Skullduggery was afoot on Monday by one powerful state Senator that would have raised insurance rates on every North Carolina family, driver, and small business. (Yes, on automobiles, homes, workers compensation, businesses, etc., etc.)
Just in case you had not heard about it, Monday was indeed quite the day. In a move reminiscent of a 2007 ploy documented here and here at Wayne's World, it was "back to the future" with an "under cover of darkness" attempt to strip the Insurance Commissioner's authority to (a) control and cap insurance rates, (b) hold public hearings, and (c) otherwise hold accountable the insurance industry and protect consumers.
So what did Insurance Commissioner Wayne Goodwin do in response? He went public to shine light on the shenanigans, conducting an emergency press conference immediately before the Senate committee was going to rubber-stamp the hidden provision. A bevy of TV, radio, newspaper and blogosphere journalists turned out as he revealed what was afoot.Check out the news coverage first here at the Raleigh News & Observer's "Under the Dome" blog. One excerpt from that news story, appropriately titled "Goodwin Slams Senator's Attempt to Strip Insurance Commissioner of Authority (to Protect Consumers From Rate Hikes)":
"Using phrases like 'shocking' and 'irresponsible government,' Goodwin said that if passed, the bill would surely cause insurance rates for homes, vehicles and workers compensation to rise throughout the state. ... 'Working people do not need this piled on them,' he said."
Here is a link to another media source, NewsChannel 14, but scan ahead to the 1-minute mark in the accompanying video to hear about the relevant issue. WRAL-TV also had a blurb on the matter, found here at this link. Further coverage appeared in a subsequent Raleigh article.
Admittedly, the all-time best coverage of the matter was by a friend of "Wayne's World" and BlueNC, Laura Leslie, uber-reporter for WUNC public radio. Her excellent analysis of "The Mystery Measure" is here. She's the best!
But, not to be outdone, Mark Binker of the Greensboro News & Record added a similarly well-done focus on the incident here within his "What Are They Drinking?" edition. And, courtesy of the News & Record, listen in on the audiotape made at the Senator's press interview about the subject.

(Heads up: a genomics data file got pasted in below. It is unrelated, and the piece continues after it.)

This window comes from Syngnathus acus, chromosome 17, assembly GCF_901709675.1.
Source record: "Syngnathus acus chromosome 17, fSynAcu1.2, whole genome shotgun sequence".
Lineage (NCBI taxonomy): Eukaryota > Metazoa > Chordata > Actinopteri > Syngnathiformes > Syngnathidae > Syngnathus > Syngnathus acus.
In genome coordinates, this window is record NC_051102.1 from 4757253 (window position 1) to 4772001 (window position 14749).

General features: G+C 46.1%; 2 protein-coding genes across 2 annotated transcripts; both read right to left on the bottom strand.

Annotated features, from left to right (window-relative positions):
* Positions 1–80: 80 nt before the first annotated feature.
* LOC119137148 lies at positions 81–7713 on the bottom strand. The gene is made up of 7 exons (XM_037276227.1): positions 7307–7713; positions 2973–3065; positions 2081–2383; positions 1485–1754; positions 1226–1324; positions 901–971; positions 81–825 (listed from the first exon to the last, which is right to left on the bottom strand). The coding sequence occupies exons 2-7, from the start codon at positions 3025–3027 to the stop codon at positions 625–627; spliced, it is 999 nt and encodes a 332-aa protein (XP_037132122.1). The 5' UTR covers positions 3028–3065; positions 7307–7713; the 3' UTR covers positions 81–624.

Meanwhile, other newspapers and pundits across the State, including in the Beaufort Observer and Civitas Review and BlueNC (both ends of the ideological spectrum, by the way), panned the attempted coup.
"Senators unintentionally sought both insurance deregulation and higher insurance rates for all North Carolinians in one fell swoop, without public input or consultation with the Department of Insurance responsible for protecting consumers," said Insurance Commissioner Wayne Goodwin at the end of the day. "What were these Senators thinking?"
But Goodwin says the public needs to watch this situation with an eagle eye, particularly the Senators' proposal to replace the Insurance Commissioner's authority with that of a seven-member panel. (Only after it was stricken out did the proponent of the measure said he had intended to only strip some of the Insurance Commissioner's authority and instead put the panel in place for 20 coastal counties. Regardless, that Senator tried his maneuver surreptitiously, under the veil of darkness and outside the scope of public input, debate, and review. That's offensive and wrong.)
"They've tried it once before and then tried it again today. To protect consumers from outrageous insurance rates and an unstable market led by unaccountable, unelected, uninformed special interests that certain Senators want deciding your insurance rates, we must watch every move certain lawmakers make and beat back any future attempts."
Many observers said that they had never seen North Carolina's Insurance Commissioner so incensed over an issue. And they agreed with his reason because it goes to the very heart of protecting consumers.
Commissioner Goodwin said it best, as quoted by the Associated Press:
"I'm the state fire marshal, too. I'm used to hearing three alarms and four alarms. I'm ringing the alarm, ladies and gentlemen."
CROSS-POSTED from a revised version over at "Wayne's World"